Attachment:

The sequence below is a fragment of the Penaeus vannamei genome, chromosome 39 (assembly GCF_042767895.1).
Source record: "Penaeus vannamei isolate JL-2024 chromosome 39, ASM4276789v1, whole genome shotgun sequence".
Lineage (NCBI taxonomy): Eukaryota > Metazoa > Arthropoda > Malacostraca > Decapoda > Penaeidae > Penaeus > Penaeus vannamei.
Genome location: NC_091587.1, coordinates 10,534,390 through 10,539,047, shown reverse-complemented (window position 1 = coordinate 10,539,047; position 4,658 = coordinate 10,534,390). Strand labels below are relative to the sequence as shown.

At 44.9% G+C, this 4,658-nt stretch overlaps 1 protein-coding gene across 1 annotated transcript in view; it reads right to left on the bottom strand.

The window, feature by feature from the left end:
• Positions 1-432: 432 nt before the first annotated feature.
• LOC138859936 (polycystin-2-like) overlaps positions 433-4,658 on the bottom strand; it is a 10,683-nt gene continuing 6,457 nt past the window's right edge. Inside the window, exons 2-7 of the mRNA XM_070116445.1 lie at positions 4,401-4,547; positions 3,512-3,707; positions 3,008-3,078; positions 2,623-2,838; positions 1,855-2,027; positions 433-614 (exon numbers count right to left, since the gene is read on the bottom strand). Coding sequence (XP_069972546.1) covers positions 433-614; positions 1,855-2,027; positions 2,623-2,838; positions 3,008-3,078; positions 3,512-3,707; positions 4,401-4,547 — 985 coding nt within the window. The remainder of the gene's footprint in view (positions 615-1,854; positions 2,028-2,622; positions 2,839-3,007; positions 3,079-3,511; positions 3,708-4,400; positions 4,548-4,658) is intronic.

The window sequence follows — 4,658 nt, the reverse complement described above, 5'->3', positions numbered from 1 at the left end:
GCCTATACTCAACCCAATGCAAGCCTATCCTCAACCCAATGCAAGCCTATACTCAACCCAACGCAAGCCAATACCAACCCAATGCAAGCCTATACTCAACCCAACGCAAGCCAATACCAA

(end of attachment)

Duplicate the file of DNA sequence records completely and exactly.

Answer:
The sequence below is a fragment of the Penaeus vannamei genome, chromosome 39 (assembly GCF_042767895.1).
Source record: "Penaeus vannamei isolate JL-2024 chromosome 39, ASM4276789v1, whole genome shotgun sequence".
Lineage (NCBI taxonomy): Eukaryota > Metazoa > Arthropoda > Malacostraca > Decapoda > Penaeidae > Penaeus > Penaeus vannamei.
Genome location: NC_091587.1, coordinates 10,534,390 through 10,539,047, shown reverse-complemented (window position 1 = coordinate 10,539,047; position 4,658 = coordinate 10,534,390). Strand labels below are relative to the sequence as shown.

At 44.9% G+C, this 4,658-nt stretch overlaps 1 protein-coding gene across 1 annotated transcript in view; it reads right to left on the bottom strand.

The window, feature by feature from the left end:
• Positions 1-432: 432 nt before the first annotated feature.
• LOC138859936 (polycystin-2-like) overlaps positions 433-4,658 on the bottom strand; it is a 10,683-nt gene continuing 6,457 nt past the window's right edge. Inside the window, exons 2-7 of the mRNA XM_070116445.1 lie at positions 4,401-4,547; positions 3,512-3,707; positions 3,008-3,078; positions 2,623-2,838; positions 1,855-2,027; positions 433-614 (exon numbers count right to left, since the gene is read on the bottom strand). Coding sequence (XP_069972546.1) covers positions 433-614; positions 1,855-2,027; positions 2,623-2,838; positions 3,008-3,078; positions 3,512-3,707; positions 4,401-4,547 — 985 coding nt within the window. The remainder of the gene's footprint in view (positions 615-1,854; positions 2,028-2,622; positions 2,839-3,007; positions 3,079-3,511; positions 3,708-4,400; positions 4,548-4,658) is intronic.

The window sequence follows — 4,658 nt, the reverse complement described above, 5'->3', positions numbered from 1 at the left end:
GCCTATACTCAACCCAATGCAAGCCTATCCTCAACCCAATGCAAGCCTATACTCAACCCAACGCAAGCCAATACCAACCCAATGCAAGCCTATACTCAACCCAACGCAAGCCAATACCAA